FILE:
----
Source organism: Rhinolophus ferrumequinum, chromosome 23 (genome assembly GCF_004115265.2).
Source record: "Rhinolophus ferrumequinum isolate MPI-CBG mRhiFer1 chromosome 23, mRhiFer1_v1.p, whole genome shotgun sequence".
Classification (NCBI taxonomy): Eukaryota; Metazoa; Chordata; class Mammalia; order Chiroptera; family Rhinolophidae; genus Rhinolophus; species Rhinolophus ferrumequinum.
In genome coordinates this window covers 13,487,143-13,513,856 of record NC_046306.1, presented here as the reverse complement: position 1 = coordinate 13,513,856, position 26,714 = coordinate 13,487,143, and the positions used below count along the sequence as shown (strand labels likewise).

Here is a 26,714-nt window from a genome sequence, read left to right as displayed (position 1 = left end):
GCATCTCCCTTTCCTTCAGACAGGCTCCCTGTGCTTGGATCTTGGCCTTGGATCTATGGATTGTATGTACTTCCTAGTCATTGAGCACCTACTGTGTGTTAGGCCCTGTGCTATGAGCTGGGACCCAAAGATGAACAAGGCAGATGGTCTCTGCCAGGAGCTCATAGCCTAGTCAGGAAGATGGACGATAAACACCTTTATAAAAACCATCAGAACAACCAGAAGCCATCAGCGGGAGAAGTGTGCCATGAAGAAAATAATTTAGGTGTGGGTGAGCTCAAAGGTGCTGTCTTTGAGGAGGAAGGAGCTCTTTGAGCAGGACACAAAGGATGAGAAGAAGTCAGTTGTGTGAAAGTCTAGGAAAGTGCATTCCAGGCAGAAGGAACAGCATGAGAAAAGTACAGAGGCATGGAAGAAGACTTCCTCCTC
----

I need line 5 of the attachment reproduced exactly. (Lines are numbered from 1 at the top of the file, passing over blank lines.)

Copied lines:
Here is a 26,714-nt window from a genome sequence, read left to right as displayed (position 1 = left end):